This Book is Gay, Sisti pointed out, includes illustrations of male and female genitalia and descriptions of oral and anal sex.

But child access to all kinds of material on the internet might be pertinent to the case, suggested the County Attorney. “What 9-year-old kid today can’t access Pornhub or whatever they want, you know what I mean?” Damsky said.

According to Lewallen at County 17 News, the criminal complaint report filed by Bennett references Wyoming Statute § 6-4-302 (c) (ii), which alleges the library, through dissemination, is promoting obscene material.

Obscene material, per W.S. § 6-4-301, is defined as that which the average person would find encourages an excessive interest in sexual matters, depicts or describes sexual conduct in a patently offensive way, and lacks serious literary, artistic, political or scientific value.”

The battle over the books has “gotten contentious and out of hand” when it may have been resolvable by putting the books among material for adults, said Damsky.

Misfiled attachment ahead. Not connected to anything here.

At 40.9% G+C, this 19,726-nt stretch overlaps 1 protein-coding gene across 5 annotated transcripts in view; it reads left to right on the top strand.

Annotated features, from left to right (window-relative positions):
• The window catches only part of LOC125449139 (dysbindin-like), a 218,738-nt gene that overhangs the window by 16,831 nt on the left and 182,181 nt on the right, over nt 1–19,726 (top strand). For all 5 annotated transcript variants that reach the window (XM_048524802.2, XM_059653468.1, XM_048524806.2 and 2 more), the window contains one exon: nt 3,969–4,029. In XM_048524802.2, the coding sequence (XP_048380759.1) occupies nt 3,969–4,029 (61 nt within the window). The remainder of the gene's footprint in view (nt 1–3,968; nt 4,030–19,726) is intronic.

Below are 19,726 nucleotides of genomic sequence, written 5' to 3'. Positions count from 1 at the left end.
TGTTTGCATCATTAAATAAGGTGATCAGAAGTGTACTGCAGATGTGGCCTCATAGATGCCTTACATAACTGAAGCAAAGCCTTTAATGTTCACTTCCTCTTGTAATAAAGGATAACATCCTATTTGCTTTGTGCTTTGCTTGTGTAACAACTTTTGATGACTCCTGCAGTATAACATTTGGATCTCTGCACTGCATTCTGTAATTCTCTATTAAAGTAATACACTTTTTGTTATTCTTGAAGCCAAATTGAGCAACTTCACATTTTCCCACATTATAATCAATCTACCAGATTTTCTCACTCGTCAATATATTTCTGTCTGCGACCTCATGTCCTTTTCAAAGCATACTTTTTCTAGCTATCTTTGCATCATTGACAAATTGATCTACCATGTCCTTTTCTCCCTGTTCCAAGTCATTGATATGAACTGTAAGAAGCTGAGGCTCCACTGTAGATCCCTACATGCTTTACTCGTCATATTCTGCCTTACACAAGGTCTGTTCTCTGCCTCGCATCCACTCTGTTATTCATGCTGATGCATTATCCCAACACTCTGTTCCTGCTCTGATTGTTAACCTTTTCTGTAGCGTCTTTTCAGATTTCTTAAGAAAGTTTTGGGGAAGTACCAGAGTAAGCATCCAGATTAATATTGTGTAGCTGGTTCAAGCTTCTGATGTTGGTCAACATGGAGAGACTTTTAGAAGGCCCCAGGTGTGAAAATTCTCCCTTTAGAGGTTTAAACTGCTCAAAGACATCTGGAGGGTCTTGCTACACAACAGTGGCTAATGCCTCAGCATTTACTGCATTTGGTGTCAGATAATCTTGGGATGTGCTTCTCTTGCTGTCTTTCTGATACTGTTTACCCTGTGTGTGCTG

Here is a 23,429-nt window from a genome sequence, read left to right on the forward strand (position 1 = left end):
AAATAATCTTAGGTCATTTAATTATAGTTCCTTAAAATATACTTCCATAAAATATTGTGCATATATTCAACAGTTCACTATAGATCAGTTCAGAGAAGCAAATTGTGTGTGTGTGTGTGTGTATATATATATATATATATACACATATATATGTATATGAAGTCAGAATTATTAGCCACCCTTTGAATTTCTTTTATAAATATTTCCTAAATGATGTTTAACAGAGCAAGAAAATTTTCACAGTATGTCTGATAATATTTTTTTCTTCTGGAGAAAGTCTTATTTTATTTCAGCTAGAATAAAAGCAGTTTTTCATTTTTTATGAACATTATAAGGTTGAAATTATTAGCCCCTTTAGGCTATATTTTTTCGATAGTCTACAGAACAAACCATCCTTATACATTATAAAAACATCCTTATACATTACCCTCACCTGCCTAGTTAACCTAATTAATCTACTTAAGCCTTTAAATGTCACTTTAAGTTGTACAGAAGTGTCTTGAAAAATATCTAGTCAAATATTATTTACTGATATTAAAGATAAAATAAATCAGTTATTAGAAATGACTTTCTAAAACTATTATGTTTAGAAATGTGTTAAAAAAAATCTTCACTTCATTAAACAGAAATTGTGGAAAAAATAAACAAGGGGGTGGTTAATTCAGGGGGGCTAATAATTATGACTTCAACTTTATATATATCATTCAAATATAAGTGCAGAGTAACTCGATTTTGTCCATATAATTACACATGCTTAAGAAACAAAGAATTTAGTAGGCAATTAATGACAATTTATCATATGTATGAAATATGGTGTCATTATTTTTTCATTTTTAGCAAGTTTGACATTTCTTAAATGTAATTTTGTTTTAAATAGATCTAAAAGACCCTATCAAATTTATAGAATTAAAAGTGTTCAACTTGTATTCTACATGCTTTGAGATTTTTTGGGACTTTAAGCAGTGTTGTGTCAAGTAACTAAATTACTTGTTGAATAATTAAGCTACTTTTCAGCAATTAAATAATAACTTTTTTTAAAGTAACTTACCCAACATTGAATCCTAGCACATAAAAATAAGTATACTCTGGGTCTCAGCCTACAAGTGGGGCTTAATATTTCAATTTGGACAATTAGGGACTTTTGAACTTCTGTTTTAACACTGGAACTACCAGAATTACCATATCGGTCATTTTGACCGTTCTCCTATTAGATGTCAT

Personally, as a parent, I find the material to be just inappropriate for children and disgusting. But as a lawyer I’m sworn to uphold the Constitution and that’s why we are dealing with it with a fine-toothed comb,” Damsky told the Associated Press and multiple other media outlets.

Investigators haven’t contacted library officials about the case, leaving them unsure which books got the library in potential legal trouble, the library’s executive director, Terri Lesley told the AP.

In all, the library has been working through 35 recent complaints about 18 books, she said, a situation she said appeared to be quite unusual for a public library.

It’s unexpected,” Lesley said. “We are trying to be the force of reason, trying to work through these things using the policy we have in place — review these books and do our due diligence.”